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C O U R S E 
Phenomenology and the Conscious Mind
Dan Lloyd, Trinity College
C O U R S E   L E C T U R E 
The Principle of Interpretive Exclusivity
Notes taken on June 17, 2016 by Edward Tanguay
phenomenology emerged near the turn of the 20th century
one main goal of phenomenology is to enrich your perception and reflection as your live your life from day to day
emerged from 20th century European philosophy
founder was Edmund Husserl (1859-1938)
was a professor at Göttingen and Freiburg Universities
began his academic career studying mathematics
Latin, "I think"
philosophers use it because of Descartes famous statement "cogito ergo sum"
Descartes uses cogito to cover every mental act, even acts like doubting
cogito becomes short-hand for all the activity of consciousness
cogitare = to think
cogitarum = what thought is about
the world is constituted by acts of awareness
there is considerable flexibility in the constituted world
the concept epoché [ἐποχή] is the suspension of belief in the real, we regard the real as if it were fiction, we get behind it, and thus experience it as malleable, the world is still there right in front of us, but it is a world that consciousness makes, not the world of physics
one often may find that the concept of epoché begins to shake one's confidences in the outside world
there is a limit to this game of questioning
Descartes: Meditations on First Philosophy
wonders if one can one trust one's senses
yet one can be tricked by thoughts
there is no reliable way to distinguish whether one is awake or asleep
many of our dreams are mundane experiences of ordinary situations, at least in sections, and this could be one of those
epoché provokes the question what is reality
this is a cliché for the discipline of philosophy
if the world could be a dream, then our confidence in reality is reduced
how to move from taking the convincing evidence that this is true from the duck/rabbit examples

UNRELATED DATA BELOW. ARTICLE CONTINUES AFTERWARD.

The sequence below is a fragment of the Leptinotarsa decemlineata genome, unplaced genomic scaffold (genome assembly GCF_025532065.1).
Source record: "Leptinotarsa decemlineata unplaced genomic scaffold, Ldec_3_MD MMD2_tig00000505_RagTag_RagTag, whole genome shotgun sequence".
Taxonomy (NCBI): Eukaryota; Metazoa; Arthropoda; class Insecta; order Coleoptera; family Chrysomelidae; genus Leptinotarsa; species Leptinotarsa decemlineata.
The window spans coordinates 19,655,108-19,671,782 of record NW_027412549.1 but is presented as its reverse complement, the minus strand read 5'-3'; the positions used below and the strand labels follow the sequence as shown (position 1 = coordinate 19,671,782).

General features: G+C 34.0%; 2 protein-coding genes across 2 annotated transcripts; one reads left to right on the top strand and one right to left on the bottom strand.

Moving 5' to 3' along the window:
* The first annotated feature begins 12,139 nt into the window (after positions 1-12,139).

and give convincing evidence that much of what we know is indeed who it seems to be
example: six-sided figure
did you notice that it is a playground merry-go-round seen from above?
did you also notice that it is a representation of London or of Purple Haze or the square root of -1, Hillary Clinton?
yes, but only in a stretched metaphor of interpretation
there are an infinite number of interpretations but not every interpretation is as accurate as the next based on other experiences that we have
example: two rectangles, one on top of the other
it could be an abstract representation of a beach below a sky, or a receding floor below a curtain
yet it is a poor map of Indian and an unlikely banana, and it fails as a bust of Voltaire
we can make a list of referents which are successes and fails
in all the successes, the lines and planes have a consistent interpretation across the entire image
sky and beach: it's true for the whole image
example: vase / faces
we can see either interpretation easily but we can't see both at once
multiple interpretations are possible but we make them sequentially one at a time
a feature of experience that does not change despite differing interpretations
after a long session of what-if and what-else, we hit an inescapable wall of essential features of the objects of visual perception
the essential and unalterable features of different types of conscious experience
we achieve phenomenological fact
the invariants are invariable for me, for you, and for every human
these facts are generalizations with the possibility of public and inter-subjective verification
Principle of Interpretive Exclusivity
visual experience can only posit or constitute one interpretation at any one time
this is an invariant
everything we see comprises both sensory and non-sensory features
being away of hidden sides of three-dimensional objects
consciousness is wily creative in its capacity for constituting alternate variations of reality, but not everything goes
at the edge of all of our what-ifs and what-elses we encounter invariants and these seem common among all humans
this comprises the structure of consciousness
phenomenology seeks the foundations of consciousness itself